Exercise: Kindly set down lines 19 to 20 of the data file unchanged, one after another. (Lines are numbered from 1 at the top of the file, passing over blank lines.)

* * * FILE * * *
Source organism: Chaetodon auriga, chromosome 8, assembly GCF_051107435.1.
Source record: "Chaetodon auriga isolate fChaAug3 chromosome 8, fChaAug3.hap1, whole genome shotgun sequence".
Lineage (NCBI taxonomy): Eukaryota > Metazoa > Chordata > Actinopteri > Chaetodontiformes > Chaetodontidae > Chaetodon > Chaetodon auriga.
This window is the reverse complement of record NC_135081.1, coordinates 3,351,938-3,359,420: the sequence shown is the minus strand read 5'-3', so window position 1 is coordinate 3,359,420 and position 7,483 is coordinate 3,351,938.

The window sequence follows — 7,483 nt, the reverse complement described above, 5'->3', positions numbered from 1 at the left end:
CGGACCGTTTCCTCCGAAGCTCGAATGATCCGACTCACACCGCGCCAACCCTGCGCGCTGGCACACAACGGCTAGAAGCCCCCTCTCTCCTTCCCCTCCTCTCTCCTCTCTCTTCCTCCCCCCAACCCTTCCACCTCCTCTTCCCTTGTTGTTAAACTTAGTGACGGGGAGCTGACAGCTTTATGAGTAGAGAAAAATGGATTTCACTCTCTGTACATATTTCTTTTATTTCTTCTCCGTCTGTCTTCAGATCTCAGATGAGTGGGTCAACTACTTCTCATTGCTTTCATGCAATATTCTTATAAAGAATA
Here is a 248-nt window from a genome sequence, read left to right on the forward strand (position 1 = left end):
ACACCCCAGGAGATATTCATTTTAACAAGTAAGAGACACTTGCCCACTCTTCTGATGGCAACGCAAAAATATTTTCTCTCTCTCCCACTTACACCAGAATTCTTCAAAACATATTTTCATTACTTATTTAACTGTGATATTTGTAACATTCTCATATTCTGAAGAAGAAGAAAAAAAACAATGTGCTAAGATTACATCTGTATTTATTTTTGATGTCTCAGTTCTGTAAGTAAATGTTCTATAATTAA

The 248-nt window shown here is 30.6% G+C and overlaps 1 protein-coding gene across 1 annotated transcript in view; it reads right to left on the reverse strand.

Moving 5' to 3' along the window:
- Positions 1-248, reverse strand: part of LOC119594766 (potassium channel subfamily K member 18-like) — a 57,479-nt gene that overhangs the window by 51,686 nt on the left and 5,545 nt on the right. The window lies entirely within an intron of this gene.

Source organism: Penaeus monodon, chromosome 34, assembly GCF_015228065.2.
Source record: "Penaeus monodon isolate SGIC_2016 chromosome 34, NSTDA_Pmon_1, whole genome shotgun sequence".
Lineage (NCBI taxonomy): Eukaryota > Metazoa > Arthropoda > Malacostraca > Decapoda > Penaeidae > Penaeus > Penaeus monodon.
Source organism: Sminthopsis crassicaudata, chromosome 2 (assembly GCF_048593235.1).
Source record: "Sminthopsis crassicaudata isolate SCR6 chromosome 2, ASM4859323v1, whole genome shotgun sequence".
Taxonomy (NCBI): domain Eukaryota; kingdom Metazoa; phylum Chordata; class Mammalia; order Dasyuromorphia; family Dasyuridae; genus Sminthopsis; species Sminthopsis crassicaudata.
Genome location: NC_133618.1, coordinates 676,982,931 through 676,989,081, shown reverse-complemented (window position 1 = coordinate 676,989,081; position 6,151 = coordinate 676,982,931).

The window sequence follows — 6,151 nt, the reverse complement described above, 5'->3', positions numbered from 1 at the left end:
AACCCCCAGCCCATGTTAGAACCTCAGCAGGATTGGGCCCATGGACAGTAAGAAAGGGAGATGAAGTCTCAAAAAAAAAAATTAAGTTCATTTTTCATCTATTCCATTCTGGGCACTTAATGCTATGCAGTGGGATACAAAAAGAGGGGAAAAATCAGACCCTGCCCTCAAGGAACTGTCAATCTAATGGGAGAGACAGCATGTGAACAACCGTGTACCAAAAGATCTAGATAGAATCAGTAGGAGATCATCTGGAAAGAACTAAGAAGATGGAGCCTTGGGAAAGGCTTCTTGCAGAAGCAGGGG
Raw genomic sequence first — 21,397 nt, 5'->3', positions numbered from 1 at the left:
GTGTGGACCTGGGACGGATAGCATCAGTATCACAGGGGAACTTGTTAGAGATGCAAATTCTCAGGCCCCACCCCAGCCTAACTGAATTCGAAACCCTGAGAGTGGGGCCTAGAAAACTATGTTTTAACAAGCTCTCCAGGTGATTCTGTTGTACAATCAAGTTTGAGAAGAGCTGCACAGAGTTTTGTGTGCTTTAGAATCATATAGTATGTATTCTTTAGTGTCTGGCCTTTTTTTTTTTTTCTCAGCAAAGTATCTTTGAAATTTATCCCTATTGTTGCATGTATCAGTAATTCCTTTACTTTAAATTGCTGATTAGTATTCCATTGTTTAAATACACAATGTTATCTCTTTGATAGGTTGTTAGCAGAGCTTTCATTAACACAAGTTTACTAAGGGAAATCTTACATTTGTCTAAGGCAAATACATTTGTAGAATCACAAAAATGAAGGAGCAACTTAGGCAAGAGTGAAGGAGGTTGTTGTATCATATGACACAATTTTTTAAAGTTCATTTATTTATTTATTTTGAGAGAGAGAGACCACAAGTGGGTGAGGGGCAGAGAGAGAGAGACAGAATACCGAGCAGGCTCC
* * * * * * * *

The window sequence follows — 6,151 nt, the reverse complement described above, 5'->3', positions numbered from 1 at the left end:
AACCCCCAGCCCATGTTAGAACCTCAGCAGGATTGGGCCCATGGACAGTAAGAAAGGGAGATGAAGTCTCAAAAAAAAAAATTAAGTTCATTTTTCATCTATTCCATTCTGGGCACTTAATGCTATGCAGTGGGATACAAAAAGAGGGGAAAAATCAGACCCTGCCCTCAAGGAACTGTCAATCTAATGGGAGAGACAGCATGTGAACAACCGTGTACCAAAAGATCTAGATAGAATCAGTAGGAGATCATCTGGAAAGAACTAAGAAGATGGAGCCTTGGGAAAGGCTTCTTGCAGAAGCAGGGG